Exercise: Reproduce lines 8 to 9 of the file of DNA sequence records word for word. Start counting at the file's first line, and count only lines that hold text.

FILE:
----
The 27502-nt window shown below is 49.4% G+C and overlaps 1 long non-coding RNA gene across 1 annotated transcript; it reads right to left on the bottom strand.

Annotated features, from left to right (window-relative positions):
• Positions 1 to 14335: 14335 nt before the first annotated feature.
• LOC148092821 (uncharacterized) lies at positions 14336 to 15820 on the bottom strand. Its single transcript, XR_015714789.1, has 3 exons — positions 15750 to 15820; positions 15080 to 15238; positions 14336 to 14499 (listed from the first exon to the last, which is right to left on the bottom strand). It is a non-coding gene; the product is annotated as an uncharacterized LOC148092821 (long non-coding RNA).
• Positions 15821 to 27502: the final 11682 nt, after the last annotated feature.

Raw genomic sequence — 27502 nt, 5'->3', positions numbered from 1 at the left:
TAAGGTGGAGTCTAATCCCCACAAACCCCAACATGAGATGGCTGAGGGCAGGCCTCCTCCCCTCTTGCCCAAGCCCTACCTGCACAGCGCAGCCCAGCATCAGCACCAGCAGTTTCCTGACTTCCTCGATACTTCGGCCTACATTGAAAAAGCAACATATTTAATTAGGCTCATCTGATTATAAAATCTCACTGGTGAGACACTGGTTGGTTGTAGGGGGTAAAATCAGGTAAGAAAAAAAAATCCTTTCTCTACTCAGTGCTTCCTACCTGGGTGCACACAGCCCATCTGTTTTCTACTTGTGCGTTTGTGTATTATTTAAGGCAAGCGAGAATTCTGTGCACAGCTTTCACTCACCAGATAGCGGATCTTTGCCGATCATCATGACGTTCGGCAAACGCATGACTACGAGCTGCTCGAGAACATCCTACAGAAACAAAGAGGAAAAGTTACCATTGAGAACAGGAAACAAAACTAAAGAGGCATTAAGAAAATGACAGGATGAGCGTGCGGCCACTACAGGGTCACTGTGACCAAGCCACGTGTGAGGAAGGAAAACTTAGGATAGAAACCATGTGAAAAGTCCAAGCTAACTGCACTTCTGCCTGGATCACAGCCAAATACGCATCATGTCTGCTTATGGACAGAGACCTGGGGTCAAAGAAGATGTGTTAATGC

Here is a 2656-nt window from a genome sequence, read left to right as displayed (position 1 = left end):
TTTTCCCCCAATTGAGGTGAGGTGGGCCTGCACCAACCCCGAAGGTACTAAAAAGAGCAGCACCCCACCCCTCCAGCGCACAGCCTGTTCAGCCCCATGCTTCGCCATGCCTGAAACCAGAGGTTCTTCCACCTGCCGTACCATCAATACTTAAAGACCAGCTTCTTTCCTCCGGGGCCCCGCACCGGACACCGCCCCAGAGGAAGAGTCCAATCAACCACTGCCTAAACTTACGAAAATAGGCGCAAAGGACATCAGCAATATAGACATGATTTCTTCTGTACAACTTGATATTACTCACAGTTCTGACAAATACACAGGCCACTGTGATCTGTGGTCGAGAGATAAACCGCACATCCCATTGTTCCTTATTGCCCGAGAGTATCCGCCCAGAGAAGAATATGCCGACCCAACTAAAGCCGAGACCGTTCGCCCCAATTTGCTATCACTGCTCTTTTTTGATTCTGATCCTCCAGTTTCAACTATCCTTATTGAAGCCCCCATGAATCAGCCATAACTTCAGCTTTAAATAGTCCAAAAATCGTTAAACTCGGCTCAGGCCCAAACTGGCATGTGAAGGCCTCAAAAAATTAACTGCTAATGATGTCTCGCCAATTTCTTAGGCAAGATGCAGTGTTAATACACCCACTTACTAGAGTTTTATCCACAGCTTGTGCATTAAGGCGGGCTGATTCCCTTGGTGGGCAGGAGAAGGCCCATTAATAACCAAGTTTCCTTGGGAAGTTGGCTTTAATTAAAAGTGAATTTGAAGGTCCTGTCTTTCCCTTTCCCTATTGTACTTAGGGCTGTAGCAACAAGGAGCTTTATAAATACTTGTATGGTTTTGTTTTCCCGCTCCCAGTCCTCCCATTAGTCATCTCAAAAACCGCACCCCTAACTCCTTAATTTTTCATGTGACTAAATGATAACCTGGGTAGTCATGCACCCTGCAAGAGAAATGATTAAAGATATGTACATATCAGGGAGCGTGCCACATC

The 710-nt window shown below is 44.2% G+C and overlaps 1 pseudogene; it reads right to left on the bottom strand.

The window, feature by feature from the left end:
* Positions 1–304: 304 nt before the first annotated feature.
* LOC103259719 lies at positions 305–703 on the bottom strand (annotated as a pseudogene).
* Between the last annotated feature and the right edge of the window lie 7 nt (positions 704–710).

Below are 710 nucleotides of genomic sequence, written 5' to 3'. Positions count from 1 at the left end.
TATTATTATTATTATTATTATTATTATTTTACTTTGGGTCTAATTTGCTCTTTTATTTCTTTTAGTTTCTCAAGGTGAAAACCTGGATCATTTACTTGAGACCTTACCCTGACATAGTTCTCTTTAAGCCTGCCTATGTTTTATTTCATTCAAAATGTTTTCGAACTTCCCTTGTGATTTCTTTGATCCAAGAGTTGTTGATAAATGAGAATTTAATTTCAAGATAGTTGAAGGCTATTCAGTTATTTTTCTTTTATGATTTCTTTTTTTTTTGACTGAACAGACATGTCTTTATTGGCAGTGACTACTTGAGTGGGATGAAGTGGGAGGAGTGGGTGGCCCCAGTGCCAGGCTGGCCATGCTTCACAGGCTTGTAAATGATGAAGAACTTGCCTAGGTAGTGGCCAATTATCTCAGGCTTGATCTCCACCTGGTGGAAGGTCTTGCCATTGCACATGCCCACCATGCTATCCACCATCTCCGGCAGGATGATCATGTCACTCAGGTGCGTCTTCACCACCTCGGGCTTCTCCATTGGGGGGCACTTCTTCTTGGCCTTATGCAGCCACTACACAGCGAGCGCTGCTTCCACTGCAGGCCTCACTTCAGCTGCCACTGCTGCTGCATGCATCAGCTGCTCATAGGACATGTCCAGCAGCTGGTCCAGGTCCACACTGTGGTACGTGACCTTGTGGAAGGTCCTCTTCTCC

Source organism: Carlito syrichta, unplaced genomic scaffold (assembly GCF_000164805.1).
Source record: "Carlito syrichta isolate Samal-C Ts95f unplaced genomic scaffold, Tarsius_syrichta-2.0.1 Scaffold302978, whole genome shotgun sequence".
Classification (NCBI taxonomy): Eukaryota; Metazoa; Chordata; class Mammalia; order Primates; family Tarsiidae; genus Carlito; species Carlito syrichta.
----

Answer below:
Here is a 2656-nt window from a genome sequence, read left to right as displayed (position 1 = left end):
TTTTCCCCCAATTGAGGTGAGGTGGGCCTGCACCAACCCCGAAGGTACTAAAAAGAGCAGCACCCCACCCCTCCAGCGCACAGCCTGTTCAGCCCCATGCTTCGCCATGCCTGAAACCAGAGGTTCTTCCACCTGCCGTACCATCAATACTTAAAGACCAGCTTCTTTCCTCCGGGGCCCCGCACCGGACACCGCCCCAGAGGAAGAGTCCAATCAACCACTGCCTAAACTTACGAAAATAGGCGCAAAGGACATCAGCAATATAGACATGATTTCTTCTGTACAACTTGATATTACTCACAGTTCTGACAAATACACAGGCCACTGTGATCTGTGGTCGAGAGATAAACCGCACATCCCATTGTTCCTTATTGCCCGAGAGTATCCGCCCAGAGAAGAATATGCCGACCCAACTAAAGCCGAGACCGTTCGCCCCAATTTGCTATCACTGCTCTTTTTTGATTCTGATCCTCCAGTTTCAACTATCCTTATTGAAGCCCCCATGAATCAGCCATAACTTCAGCTTTAAATAGTCCAAAAATCGTTAAACTCGGCTCAGGCCCAAACTGGCATGTGAAGGCCTCAAAAAATTAACTGCTAATGATGTCTCGCCAATTTCTTAGGCAAGATGCAGTGTTAATACACCCACTTACTAGAGTTTTATCCACAGCTTGTGCATTAAGGCGGGCTGATTCCCTTGGTGGGCAGGAGAAGGCCCATTAATAACCAAGTTTCCTTGGGAAGTTGGCTTTAATTAAAAGTGAATTTGAAGGTCCTGTCTTTCCCTTTCCCTATTGTACTTAGGGCTGTAGCAACAAGGAGCTTTATAAATACTTGTATGGTTTTGTTTTCCCGCTCCCAGTCCTCCCATTAGTCATCTCAAAAACCGCACCCCTAACTCCTTAATTTTTCATGTGACTAAATGATAACCTGGGTAGTCATGCACCCTGCAAGAGAAATGATTAAAGATATGTACATATCAGGGAGCGTGCCACATC